Delba Winthrop Mansfield, a lecturer at Harvard Extension School for 27 years and director of the Program on Constitutional Government since 1984, died of cancer on Aug. 16 in Cambridge, Mass. As a teacher, Mansfield will be remembered by generations of students for her sharp wit and deep learning, as well as her graciousness and generosity. As director of the Program on Constitutional Government, she brought to the University a stellar roster of intellectuals, among them Tom Stoppard, Saul Bellow, and Tom Wolfe. To be invited, she used to say with a mischievous twinkle, you’ve got to be so “incorrect” that no one else would invite you.
Nancy Rosenblum, Senator Joseph S. Clark Professor of Ethics in Politics and Government and chair of the Government Department, said, “Delba was a graduate student in the Government Department and a regular lecturer in the department over the years, in addition to her teaching at the Extension School. She has been an intellectual presence at Harvard for the whole course of her career, in short, and mine. Her work on women in political thought was among the earliest interpretive work in this area, and despite decades of scholarly writing on Tocqueville from every political perspective, her essays hold up as the very best. That was my introduction to Delba’s erudition and quiet, provocative intellectual style, which continued in full force to the end of her life.
“Delba’s great learning, her insights, her sharp comments, sometimes blunt queries, and always dry humor gave texture and life to political theory at Harvard. She was also a great hostess and a wonderful cook; she designed one of the most beautiful, functional kitchens I have ever had the pleasure of seeing. That room, like her essays, is the mark of her care and concern for near-perfection. I will miss her.”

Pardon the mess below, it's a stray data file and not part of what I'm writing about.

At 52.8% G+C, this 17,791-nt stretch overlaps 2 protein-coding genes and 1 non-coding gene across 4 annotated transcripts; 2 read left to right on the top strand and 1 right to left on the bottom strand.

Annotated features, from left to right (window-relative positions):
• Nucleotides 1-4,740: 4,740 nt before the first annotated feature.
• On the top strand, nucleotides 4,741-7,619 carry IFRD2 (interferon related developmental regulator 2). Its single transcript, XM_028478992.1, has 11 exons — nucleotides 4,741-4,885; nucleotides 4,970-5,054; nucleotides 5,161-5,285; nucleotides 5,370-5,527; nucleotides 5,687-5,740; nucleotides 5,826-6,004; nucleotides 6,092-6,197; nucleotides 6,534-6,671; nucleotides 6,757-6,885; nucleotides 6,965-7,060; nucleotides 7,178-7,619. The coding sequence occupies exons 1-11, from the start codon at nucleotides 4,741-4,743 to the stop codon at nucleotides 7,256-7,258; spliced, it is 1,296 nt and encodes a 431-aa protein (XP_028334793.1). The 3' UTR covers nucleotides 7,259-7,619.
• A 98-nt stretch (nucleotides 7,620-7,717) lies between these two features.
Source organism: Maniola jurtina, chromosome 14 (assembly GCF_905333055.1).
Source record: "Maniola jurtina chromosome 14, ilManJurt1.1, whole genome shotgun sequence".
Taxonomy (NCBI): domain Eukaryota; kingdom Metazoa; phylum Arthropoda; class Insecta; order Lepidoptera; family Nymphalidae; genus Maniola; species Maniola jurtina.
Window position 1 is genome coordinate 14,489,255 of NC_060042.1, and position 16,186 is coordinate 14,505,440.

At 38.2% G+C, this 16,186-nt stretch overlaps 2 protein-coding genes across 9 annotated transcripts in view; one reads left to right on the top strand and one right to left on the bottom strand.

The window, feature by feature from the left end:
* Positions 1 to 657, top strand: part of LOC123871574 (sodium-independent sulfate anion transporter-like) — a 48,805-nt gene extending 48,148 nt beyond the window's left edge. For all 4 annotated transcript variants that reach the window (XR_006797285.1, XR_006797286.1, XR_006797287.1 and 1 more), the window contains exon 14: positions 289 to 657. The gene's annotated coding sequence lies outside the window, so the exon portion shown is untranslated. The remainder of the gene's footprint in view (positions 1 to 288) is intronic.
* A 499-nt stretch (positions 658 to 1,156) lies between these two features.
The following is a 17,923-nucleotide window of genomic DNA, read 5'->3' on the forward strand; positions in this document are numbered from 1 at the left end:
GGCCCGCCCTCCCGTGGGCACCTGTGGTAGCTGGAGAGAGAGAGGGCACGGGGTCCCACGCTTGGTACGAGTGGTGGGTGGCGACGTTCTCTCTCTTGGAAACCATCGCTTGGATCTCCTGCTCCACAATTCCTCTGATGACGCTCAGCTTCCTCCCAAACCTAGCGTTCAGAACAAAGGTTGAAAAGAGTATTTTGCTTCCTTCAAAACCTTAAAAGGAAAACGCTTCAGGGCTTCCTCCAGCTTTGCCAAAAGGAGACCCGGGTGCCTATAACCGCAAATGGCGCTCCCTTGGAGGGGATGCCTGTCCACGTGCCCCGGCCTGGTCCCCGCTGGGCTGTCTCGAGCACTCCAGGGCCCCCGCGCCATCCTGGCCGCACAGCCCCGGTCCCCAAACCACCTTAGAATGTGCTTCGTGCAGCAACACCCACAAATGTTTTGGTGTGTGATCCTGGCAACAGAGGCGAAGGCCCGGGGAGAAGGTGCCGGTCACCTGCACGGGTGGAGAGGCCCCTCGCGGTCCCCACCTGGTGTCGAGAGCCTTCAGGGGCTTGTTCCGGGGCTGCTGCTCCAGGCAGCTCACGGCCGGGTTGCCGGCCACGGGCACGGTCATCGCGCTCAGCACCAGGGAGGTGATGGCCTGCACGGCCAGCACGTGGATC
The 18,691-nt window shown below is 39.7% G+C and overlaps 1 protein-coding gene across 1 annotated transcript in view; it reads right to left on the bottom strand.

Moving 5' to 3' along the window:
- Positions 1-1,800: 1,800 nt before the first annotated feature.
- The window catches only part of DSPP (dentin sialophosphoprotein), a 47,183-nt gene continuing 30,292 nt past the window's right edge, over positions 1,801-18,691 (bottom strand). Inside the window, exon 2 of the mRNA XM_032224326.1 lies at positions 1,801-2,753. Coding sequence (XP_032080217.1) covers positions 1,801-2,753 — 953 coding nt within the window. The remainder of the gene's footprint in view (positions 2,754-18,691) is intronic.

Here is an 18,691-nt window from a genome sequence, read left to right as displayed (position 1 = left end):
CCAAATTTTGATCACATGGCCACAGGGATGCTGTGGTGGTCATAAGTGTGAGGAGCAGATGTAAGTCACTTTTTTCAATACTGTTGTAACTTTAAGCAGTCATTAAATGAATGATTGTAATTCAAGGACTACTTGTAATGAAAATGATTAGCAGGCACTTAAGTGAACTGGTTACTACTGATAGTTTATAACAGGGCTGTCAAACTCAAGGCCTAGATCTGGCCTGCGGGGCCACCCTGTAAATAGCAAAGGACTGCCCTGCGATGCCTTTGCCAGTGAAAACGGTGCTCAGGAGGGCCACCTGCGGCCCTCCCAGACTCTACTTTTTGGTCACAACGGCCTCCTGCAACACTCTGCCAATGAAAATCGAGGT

Anne T. and Robert M. Bass Professor of Government Michael Sandel said, “Delba Winthrop’s contributions to political theory — from her writings on Aristotle to Tocqueville to Solzhenitsyn — helped us understand the legacy and the limits of democratic politics. She was a galvanizing figure in Harvard’s long-running colloquium on constitutional government, an intellectual home to conservative faculty and graduate students that was always open and hospitable to curious liberals. She was also a splendid gourmet cook, a formidable intellectual partner and collaborator with her husband Harvey Mansfield, and a cherished friend.”
The daughter of Marvin and Estelle Winthrop, Mansfield was born in Chicago in 1945. She received her B.A. from Cornell University in 1967, where she was a student of the celebrated Allan Bloom. She received her doctorate from Harvard in 1974, working with Harvey Mansfield and Judith Shklar. Her dissertation, titled “Aristotle: Democracy in Political Science,” won the 1975 Leo Strauss Award from the American Political Science Association.
In addition to teaching political science to Harvard Extension School students for many years, Mansfield also taught at the University of Virginia, Duke University, and Colorado College.
She is the author, along with her husband, of a widely praised translation of Tocqueville’s “Democracy in America” (2000). She also wrote a number of articles about Tocqueville, Aristotle, and Solzhenitsyn, several of which have been republished in anthologies.
To those who knew her, Delba Winthrop Mansfield was a fine teacher, an intelligent and giving friend, and a witty, charming hostess — as well as a maestro in the kitchen. Yet surpassing these qualities was the greatness of heart she showed in her last illness.
She is survived by her husband, Harvey C. Mansfield, a professor of government at Harvard; by her sister and brother-in-law, Donna and Richard Loundy, of Glencoe, Ill.; and by four step-children and five grandchildren.
Contributions to establish a book prize may be made to “The Delba Winthrop Fund” and sent to Ken Weinstein, The Hudson Institute, 1015 15th St. N.W., 6th floor, Washington, D.C. 20005.